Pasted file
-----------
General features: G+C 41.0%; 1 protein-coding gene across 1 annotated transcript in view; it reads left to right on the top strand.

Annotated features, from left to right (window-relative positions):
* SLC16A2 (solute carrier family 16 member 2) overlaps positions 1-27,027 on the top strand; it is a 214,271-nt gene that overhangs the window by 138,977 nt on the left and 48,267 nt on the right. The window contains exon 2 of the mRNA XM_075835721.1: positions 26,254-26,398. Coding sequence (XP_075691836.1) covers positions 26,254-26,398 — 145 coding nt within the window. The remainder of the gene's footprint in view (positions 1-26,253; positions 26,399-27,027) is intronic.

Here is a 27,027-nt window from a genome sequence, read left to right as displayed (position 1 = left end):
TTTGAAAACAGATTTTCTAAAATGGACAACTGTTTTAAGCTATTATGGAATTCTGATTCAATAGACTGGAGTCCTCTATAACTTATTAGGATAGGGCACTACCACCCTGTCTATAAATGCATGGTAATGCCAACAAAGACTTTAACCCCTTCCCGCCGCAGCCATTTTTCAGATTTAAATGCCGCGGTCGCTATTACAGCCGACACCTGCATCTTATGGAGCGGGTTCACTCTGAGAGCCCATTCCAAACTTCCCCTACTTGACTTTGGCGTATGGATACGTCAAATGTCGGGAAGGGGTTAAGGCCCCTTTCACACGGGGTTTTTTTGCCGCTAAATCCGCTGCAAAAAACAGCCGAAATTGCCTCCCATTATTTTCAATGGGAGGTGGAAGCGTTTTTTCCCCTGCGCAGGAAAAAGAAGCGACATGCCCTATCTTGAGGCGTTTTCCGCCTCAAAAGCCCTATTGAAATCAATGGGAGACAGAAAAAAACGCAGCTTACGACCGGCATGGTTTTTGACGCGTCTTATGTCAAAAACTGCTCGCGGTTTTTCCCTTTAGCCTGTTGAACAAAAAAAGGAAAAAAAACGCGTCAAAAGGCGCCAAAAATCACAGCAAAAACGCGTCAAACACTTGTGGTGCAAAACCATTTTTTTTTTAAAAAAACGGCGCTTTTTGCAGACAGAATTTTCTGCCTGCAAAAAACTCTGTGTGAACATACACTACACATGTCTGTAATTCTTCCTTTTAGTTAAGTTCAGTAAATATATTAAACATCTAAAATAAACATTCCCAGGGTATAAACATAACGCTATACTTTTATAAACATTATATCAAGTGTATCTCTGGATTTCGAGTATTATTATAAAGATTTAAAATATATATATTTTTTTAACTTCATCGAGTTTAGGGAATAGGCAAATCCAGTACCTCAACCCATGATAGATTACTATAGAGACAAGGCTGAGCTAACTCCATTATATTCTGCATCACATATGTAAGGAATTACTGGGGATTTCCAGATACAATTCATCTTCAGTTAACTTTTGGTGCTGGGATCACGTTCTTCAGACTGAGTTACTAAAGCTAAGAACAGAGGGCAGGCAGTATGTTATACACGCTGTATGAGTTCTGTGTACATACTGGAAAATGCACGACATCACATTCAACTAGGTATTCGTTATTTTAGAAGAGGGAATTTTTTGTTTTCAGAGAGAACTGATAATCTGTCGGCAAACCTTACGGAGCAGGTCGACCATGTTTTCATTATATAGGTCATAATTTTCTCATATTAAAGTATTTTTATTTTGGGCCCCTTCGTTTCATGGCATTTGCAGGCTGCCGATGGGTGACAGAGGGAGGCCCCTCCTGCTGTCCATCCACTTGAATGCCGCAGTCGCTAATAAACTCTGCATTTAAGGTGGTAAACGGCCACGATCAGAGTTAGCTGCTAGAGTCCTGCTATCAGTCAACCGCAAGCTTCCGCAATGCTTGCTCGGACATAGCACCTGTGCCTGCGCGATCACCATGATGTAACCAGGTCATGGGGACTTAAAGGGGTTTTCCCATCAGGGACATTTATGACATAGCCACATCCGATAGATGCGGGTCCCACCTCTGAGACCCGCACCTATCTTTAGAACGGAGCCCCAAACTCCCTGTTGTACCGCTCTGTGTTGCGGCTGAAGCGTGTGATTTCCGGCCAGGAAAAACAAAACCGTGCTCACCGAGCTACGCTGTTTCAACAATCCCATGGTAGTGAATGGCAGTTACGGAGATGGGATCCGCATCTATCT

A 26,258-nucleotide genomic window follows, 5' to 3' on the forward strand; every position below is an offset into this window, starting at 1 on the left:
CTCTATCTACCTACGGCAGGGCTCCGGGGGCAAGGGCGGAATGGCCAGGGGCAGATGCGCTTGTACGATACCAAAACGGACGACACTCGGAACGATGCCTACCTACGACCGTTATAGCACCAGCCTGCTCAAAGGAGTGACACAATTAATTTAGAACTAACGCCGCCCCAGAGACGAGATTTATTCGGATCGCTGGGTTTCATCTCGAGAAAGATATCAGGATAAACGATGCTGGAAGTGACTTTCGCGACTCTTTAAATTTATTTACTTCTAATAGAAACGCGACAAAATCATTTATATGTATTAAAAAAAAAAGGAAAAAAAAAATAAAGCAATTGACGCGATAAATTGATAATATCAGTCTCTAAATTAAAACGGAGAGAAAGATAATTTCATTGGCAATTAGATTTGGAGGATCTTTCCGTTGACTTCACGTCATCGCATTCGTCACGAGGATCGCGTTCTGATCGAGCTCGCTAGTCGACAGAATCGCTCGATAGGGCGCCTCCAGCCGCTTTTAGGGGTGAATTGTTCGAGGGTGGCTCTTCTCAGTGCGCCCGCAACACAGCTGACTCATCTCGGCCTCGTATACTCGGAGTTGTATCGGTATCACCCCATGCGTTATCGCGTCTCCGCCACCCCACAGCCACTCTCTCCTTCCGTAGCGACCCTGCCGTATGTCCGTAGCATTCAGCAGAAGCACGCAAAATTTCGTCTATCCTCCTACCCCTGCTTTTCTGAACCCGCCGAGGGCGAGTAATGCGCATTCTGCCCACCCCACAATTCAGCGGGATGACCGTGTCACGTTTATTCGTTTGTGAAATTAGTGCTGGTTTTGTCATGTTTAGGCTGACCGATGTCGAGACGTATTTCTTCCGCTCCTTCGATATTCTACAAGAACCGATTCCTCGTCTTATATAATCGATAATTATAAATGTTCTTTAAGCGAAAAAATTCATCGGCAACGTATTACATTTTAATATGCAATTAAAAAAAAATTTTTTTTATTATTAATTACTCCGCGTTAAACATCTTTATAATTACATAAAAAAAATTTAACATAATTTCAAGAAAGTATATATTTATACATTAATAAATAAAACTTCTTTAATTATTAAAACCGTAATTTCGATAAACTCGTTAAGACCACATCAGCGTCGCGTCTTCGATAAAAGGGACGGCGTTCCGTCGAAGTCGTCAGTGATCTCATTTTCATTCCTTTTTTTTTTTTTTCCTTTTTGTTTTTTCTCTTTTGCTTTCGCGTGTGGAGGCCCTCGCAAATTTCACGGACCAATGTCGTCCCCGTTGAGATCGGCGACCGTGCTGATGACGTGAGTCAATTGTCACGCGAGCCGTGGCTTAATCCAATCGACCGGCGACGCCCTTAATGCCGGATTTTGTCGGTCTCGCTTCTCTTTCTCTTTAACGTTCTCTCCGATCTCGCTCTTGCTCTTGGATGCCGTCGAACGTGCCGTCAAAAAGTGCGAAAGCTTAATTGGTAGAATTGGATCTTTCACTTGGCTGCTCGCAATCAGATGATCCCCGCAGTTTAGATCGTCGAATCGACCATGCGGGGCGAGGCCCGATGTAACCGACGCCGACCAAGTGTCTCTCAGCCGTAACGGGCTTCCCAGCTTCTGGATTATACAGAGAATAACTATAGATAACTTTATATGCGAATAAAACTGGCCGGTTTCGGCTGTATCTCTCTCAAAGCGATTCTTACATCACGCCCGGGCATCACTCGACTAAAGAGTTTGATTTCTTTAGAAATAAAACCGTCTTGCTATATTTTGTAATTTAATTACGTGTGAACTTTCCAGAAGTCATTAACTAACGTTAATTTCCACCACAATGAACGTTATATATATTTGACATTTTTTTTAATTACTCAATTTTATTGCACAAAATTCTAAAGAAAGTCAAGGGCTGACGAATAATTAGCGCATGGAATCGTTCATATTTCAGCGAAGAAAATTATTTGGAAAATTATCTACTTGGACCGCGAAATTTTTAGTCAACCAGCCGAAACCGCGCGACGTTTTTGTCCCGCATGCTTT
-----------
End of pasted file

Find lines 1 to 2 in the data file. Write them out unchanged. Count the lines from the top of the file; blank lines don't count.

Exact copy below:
General features: G+C 41.0%; 1 protein-coding gene across 1 annotated transcript in view; it reads left to right on the top strand.

Annotated features, from left to right (window-relative positions):